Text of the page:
When I see a bit of myself in my pictures, when my memories arise somehow, I certainly know I have a potentially good project, because it is personal, it is something only I can express and it is going to be unique and different but at the same time universal. When I was in front of those kids I felt as if I was one of them and part of their everyday, sharing their little moments.
In your series, “It had to be that way,” you write: “Street photography came naturally, it had to be that way. The process of photography is so beautiful, it makes you see things in such a different way, that pictures present themselves to you wherever you are.” The idea of seeing the world around us in a new way is a part of every photographer’s experience, but I still think a lot of photographers struggle with the idea of “pictures presenting themselves” where-ever they are. Can you give advice for someone who doesn’t naturally have this experience?
Photography makes you see things in a different way because you are always connected to the world, to everything that happens around you, it can be the light, a simple gesture, an emotion. I guess it has something to do with the way you are. I am an optimist who smiles when the most ordinary scenes happen in front of me, I always find them extraordinary. A passion for living, an appreciation for beauty, this is it, the magic formula.
When did you start shooting street photography? Did you have to overcome any sort of fear or apprehension in regards to photographing strangers on the street?
I don’t know when I started but I certainly remember when it became an obsession, five to six years ago. Whenever I have a minute out of work and with no family commitments I get out and walk the streets. I want to show life, and life is people, and the people you find out there. I am also a firm believer that the key is, to just do it. If I want to show life, I have to walk the streets and learn to be a good photographer, because I love the process more than the outcomes I may get.
In the streets you have to let go of guilt and be adventurous, but always with profound respect towards others. If you photograph with fear, you will end up being noticed. It is a learning process, you have to spend a lot of time walking the streets to find the way you feel comfortable and take pictures in a natural way that makes you invisible. I love it, it makes me very happy and people around me can tell. “Did you just take my picture?” “Yes! I took a picture of a very beautiful scene and you happen to be in it, want to see?”
There is a sense of artistry in your street photography, particularly your black and white street photos. Is this artistry an inherent part of the way you see the world? How does a person develop this over time?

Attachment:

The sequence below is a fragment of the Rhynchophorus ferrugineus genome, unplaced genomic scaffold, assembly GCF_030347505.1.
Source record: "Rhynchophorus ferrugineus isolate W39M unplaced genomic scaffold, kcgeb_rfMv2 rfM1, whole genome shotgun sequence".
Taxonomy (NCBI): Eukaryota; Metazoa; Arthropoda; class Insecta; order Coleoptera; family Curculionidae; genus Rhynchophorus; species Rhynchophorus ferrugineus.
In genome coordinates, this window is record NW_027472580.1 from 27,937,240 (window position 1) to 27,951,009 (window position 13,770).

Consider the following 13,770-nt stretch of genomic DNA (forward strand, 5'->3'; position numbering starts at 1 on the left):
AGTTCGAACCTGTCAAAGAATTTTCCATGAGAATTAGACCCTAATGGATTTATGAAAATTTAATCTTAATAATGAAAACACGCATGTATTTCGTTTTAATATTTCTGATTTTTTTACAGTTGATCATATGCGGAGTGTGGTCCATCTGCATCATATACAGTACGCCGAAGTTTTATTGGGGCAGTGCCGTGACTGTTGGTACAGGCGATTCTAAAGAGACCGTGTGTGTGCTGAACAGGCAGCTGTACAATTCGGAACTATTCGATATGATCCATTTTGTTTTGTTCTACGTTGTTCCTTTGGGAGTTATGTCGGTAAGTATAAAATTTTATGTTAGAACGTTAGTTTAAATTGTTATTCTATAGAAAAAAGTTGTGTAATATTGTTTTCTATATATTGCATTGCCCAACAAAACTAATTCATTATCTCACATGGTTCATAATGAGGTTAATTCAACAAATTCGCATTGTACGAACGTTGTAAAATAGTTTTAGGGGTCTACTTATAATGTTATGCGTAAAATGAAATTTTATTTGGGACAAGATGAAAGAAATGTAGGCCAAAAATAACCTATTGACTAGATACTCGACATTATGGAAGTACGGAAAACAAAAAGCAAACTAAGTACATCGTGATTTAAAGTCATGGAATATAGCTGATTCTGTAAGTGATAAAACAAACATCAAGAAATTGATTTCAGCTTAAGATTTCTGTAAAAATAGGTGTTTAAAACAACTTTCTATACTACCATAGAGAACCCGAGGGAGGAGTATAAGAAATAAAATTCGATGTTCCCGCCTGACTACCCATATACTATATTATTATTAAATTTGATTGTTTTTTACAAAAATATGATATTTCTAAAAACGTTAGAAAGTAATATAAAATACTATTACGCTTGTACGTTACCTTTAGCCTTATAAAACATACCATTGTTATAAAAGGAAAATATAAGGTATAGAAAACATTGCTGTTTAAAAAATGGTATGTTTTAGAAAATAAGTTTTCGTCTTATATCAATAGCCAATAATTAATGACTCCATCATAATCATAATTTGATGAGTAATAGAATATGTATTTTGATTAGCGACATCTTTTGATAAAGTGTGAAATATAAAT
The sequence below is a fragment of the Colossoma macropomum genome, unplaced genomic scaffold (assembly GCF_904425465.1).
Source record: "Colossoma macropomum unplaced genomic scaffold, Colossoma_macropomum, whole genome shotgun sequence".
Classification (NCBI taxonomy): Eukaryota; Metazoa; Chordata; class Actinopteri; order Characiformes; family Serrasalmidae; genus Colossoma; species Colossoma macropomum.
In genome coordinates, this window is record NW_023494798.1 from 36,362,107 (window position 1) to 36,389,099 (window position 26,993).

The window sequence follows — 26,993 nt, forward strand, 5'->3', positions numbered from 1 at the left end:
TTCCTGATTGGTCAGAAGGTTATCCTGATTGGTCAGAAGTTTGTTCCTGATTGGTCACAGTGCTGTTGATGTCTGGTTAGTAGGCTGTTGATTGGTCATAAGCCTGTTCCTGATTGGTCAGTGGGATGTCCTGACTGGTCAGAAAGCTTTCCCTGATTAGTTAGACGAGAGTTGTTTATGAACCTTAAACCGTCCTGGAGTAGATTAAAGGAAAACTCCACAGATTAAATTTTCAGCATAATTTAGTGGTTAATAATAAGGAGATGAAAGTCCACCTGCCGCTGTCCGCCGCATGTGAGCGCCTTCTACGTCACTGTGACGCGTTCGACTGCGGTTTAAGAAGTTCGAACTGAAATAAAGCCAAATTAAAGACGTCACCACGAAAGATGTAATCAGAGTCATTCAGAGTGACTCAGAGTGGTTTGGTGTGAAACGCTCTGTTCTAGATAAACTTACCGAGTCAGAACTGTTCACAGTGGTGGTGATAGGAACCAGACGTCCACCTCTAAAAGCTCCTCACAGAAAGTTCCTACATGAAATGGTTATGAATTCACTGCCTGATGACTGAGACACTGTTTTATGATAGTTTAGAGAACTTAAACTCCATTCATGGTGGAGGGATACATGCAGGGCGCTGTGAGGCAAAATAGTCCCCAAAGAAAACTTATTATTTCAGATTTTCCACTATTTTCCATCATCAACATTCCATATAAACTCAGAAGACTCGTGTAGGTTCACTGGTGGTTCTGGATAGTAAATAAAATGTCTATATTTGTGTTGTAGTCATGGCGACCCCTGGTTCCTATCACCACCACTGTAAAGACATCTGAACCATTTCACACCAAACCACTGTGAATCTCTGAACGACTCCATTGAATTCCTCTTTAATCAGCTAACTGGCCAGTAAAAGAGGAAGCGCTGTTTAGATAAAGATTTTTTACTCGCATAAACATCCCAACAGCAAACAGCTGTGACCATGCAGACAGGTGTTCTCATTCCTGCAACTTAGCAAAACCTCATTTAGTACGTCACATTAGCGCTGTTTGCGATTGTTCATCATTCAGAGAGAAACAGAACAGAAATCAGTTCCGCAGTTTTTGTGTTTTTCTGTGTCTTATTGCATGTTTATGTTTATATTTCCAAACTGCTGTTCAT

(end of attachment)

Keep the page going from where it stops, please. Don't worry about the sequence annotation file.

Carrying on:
Photography is indeed an art form and I always try to show the beauty within reality; to make ordinary things look extraordinary. I have my own magical way to see the world around me, and through my photography I try to transfer this vision through a two-dimensional image. To become a good photographer, you need to find your pure vision and your own magical way to tell stories. This is what I am constantly looking for.
I’m curious how much of your photography is conceptualized beforehand, and how much is a natural response to what you see happening in front of you? When you set out to photograph in the street, do you set out with anything particular in mind?
Not really. Life in the streets happens everywhere. I go out with an open mind and allow things to happen around me. Maybe the only thing that will make me go left instead of right is a particular light. I will always try to move towards the good light.
I would say most of my photography is a natural response to what I see happening in front of me.
Are there times where you know you have captured something special the moment you clicked the shutter? And do you ever feel connected to certain photographs before you take them?
In my case, it does not really work like that. I am normally more connected to the scene in front of me than to the actual photographs I may take. When I am really connected, when I am really enjoying it, then I become a part of the scene and can take all the photographs I want. It is like I am not an observer anymore.
I am someone used to seeing the world through the viewfinder, and I certainly remember every single time I have captured something special. Although I normally remember more about the moment than the pictures I may have taken.